Spring 1997
USCSNewsletter
UNIVERSITY SOUTH CAROLINIANA SOCIETY

The McDonald Furman Papers, 1889-1903

By TERRY LIPSCOMB
McDonald Furman, a descendant of Richard Furman, was a history enthusiast with a taste for anthropology. Regarded as an eccentric by contemporary South Carolinians, he was held in high regard by the Smithsonian Institution Bureau of Ethnology. His research on South Carolina blacks and Indians fascinated the noted ethnologists Albert Gatschet and James A. Mooney.

Today, Furman's work is not easily accessible. He never published a book or even a lengthy article, and said that his aim was "every now & then, to write short and pointed articles about some historical subject." Most of these appeared in the Sumter Watchman and Southron, The State, and the News and Courier, and they are now scattered through microfilmed newspapers and clippings in archival collections.

Furman's papers are one of the South Caroliniana Library's oldest accessions. Included in the original accession of 424 manuscripts are his diary (1878-1903) and drafts of his articles. Two boxes of letters about publication of the state's colonial records and McCrady's history of the Revolution reflect Furman's life-long interest in South Carolina history and politics. They include letters from William A. Courtenay and Edward McCrady.

Recently, the library added 133 Furman letters and clippings relating to his fascination with the Sumter County "Redbones" or "Old Issues." He wrote many letters and articles trying to track down the history of these strange people who lived in Privateer Township near Furman's plantation. As he explained to his readers, "They are a mixed race and have never been slaves. They are supposed to be descendants of Indians and negroes, but nothing is definitely known of their origin."

"It seems the irony of fate," he continued, "that we should have cyclopaedias giving accounts of races in which we are not interested, and with which we will never come in contact, when right here in our State we have a peculiar race about which comparatively little seems to be known, and yet it is a race which is worthy of ethnological research." The manuscripts record Furman's investigations of common Redbone family names like Goins, Chavis, and Oxendine, and his correspondence with authorities on similar and possibly related ethnic groups. Hamilton McMillan of Red Springs, North Carolina, sent material concerning the Croatan (Lumbee) Indians, and Dr. Swan Burnett sent an article on the Melungeons of East Tennessee. One item recounts James Mooney's theory of Portuguese ancestry for the Pamunkeys, Croatans, Melungeons, and other groups. Some items are of outstanding historical value. On May 27, 1897, The State published Furman's sketch of James Edward Smiling, a Redbone who represented Sumter County in the radical legislature from 1868 to 1870. Information on Reconstruction figures like Smiling is often hard to find.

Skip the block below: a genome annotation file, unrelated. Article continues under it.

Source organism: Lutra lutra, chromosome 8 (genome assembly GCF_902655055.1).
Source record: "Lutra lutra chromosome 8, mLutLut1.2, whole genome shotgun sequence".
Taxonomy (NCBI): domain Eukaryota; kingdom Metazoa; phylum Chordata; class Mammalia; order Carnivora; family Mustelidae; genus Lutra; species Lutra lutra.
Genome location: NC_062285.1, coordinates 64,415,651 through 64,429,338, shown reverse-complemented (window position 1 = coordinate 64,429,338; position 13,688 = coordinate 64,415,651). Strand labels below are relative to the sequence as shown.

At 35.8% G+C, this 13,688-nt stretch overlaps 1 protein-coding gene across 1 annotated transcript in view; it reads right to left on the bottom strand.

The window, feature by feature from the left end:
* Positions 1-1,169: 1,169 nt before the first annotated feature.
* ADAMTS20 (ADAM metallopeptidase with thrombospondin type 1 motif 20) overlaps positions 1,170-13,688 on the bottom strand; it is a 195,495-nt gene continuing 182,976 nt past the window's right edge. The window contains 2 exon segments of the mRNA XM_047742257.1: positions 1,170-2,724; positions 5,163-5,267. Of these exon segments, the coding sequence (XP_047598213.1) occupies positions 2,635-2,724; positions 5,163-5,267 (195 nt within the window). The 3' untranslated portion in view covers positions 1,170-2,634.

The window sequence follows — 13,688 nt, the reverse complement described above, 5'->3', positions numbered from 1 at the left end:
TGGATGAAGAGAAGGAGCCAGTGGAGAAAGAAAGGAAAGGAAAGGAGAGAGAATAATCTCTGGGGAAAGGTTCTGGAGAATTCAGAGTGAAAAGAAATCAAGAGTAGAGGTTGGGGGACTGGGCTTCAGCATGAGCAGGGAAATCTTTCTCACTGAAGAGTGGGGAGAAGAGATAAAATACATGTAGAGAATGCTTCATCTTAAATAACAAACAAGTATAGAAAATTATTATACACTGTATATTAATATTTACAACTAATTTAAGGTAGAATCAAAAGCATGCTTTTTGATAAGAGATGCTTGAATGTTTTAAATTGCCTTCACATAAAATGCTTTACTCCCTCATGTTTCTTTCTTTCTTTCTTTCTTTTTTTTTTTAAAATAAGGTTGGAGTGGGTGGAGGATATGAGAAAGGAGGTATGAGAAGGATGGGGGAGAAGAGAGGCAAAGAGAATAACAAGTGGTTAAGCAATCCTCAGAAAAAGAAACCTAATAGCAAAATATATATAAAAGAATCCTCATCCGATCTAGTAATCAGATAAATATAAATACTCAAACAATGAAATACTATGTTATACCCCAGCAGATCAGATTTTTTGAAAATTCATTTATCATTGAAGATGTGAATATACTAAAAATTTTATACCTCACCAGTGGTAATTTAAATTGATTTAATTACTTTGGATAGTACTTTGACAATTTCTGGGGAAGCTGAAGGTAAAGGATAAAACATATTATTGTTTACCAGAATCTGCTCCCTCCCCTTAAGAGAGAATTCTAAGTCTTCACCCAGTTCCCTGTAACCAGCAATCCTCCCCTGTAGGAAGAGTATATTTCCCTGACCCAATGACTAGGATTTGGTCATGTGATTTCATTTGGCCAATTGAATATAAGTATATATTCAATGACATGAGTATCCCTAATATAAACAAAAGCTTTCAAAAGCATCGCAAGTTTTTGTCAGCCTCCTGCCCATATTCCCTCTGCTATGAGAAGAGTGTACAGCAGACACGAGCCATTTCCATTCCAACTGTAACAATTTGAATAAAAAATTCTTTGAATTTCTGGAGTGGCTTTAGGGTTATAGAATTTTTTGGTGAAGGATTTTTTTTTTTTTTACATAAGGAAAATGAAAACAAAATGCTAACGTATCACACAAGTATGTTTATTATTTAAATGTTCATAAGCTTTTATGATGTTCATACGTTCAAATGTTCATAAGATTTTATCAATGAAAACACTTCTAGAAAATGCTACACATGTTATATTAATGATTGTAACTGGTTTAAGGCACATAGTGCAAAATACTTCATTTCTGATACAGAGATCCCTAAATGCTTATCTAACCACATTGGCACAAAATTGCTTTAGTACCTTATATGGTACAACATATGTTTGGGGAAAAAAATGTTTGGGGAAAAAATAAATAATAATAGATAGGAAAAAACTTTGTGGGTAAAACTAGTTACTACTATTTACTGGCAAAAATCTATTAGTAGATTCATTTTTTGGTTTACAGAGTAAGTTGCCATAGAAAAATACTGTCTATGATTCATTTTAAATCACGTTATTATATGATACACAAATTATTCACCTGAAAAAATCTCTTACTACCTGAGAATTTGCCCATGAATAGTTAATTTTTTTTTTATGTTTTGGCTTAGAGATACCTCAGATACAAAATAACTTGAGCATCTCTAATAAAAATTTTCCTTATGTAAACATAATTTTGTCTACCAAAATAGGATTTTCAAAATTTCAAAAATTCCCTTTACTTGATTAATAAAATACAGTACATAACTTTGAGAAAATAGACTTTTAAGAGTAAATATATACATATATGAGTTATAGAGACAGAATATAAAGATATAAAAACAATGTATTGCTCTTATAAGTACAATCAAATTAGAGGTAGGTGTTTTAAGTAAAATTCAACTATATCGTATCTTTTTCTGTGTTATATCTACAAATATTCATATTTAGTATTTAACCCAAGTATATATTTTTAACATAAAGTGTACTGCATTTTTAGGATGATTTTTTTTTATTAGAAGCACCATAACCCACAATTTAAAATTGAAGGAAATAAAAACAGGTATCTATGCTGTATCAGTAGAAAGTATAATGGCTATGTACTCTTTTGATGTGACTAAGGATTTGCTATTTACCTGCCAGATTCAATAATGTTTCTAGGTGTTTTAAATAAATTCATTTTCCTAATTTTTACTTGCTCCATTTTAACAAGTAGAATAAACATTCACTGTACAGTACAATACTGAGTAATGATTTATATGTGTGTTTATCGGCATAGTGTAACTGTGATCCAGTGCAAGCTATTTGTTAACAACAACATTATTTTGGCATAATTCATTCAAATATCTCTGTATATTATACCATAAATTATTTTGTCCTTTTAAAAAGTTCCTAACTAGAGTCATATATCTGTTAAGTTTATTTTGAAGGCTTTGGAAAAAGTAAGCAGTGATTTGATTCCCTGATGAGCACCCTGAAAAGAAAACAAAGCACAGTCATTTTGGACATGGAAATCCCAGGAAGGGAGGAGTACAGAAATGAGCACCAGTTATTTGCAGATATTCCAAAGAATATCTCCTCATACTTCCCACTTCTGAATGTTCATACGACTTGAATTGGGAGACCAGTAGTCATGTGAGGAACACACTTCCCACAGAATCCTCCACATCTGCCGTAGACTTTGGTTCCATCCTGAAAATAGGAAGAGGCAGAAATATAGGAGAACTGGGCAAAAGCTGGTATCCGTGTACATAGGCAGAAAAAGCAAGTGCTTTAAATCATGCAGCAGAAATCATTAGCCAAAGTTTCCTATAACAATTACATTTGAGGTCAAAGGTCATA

In 1893 J. A. W. Thomas sent Furman information on mixed breeds near Bennettsville. "Of course the people of 'mixed breed,' that we have among us in Marlborough," Thomas wrote, "are not known as 'Redbones,' and not until recently have they been called 'Croatans,' a name which some of them are now adopting. For generations they have claimed to have been of 'Portugese' extraction, while more commonly the white people have thought them Mulattoes." Some had fought in the Revolution and won the respect of the whites. "And the consequence has been," Thomas explained, "that their complexion, their circumstances and general characteristics wonderfully improved, until now they are scarcely recognized as having 'mixed blood' in their veins."

Often, however, Furman's search yielded evidence of criminal activity. His clippings contained frequent references to murders and lynchings, and sometimes they related bizarre prosecutions under the miscegenation laws of the Jim Crow era. The Bureau of Ethnology told Furman that if he would write a monograph on the Redbones and supply photographs, they would find money to print it. But when Furman died in 1904, his best printed summary of his findings was an 1896 article in the Sumter paper. James Mooney thought the piece significant and inserted a notice of it in the July 1896 issue of American Anthropologist.

"While these people are classed with the negroes," Furman concluded, "their features & color as a race show unmistakeable evidence of white or Indian blood, or both. They are certainly an isolated people & I repeat here what I said in a communication to the News & Courier & the Columbia State a few months ago - that as a people, they are, if anything, more apart to themselves than are the Hebrews of our State."

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